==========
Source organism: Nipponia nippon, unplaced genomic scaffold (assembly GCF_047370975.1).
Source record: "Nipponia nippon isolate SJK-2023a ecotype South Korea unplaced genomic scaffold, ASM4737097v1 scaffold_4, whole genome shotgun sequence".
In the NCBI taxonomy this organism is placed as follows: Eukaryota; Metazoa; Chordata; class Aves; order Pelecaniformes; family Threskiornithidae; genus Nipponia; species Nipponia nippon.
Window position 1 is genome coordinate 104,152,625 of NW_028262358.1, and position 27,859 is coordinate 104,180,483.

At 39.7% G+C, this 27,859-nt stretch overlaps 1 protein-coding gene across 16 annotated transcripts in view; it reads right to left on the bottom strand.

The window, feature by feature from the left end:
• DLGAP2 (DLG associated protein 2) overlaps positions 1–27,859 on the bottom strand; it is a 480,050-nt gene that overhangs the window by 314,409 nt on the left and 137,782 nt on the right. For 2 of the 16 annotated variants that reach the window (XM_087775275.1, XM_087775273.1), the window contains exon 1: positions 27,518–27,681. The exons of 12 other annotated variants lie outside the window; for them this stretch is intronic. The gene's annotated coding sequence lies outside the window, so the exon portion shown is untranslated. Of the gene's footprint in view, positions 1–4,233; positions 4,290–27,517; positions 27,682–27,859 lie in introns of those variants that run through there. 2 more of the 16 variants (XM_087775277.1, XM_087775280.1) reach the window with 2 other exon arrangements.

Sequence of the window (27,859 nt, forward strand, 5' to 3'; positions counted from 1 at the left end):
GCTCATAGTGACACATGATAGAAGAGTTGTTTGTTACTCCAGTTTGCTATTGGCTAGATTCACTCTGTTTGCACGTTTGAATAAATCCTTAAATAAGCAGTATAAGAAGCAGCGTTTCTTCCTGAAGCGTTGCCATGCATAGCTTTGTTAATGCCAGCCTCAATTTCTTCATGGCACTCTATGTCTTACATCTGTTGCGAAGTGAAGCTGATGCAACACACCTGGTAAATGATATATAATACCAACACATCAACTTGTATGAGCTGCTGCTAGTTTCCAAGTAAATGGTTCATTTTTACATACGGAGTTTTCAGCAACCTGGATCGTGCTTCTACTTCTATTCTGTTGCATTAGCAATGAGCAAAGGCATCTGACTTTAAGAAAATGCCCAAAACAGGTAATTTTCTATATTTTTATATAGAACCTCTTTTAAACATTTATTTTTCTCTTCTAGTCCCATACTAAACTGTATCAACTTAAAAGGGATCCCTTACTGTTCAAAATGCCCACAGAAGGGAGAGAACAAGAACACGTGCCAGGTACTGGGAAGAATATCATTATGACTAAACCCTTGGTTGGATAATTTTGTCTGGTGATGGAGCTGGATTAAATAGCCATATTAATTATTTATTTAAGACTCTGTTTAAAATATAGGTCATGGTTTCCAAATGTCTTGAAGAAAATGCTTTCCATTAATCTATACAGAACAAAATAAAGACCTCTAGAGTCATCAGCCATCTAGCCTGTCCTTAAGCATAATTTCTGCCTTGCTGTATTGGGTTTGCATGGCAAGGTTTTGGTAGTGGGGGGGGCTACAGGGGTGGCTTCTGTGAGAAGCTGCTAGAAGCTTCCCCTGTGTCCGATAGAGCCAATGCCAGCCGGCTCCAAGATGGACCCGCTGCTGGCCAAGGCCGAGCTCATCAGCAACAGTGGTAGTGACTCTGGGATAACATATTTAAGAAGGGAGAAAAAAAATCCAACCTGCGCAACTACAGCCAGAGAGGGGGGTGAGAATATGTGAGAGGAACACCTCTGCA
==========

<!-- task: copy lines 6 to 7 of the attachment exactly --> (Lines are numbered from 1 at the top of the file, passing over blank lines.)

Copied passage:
The window, feature by feature from the left end:
• DLGAP2 (DLG associated protein 2) overlaps positions 1–27,859 on the bottom strand; it is a 480,050-nt gene that overhangs the window by 314,409 nt on the left and 137,782 nt on the right. For 2 of the 16 annotated variants that reach the window (XM_087775275.1, XM_087775273.1), the window contains exon 1: positions 27,518–27,681. The exons of 12 other annotated variants lie outside the window; for them this stretch is intronic. The gene's annotated coding sequence lies outside the window, so the exon portion shown is untranslated. Of the gene's footprint in view, positions 1–4,233; positions 4,290–27,517; positions 27,682–27,859 lie in introns of those variants that run through there. 2 more of the 16 variants (XM_087775277.1, XM_087775280.1) reach the window with 2 other exon arrangements.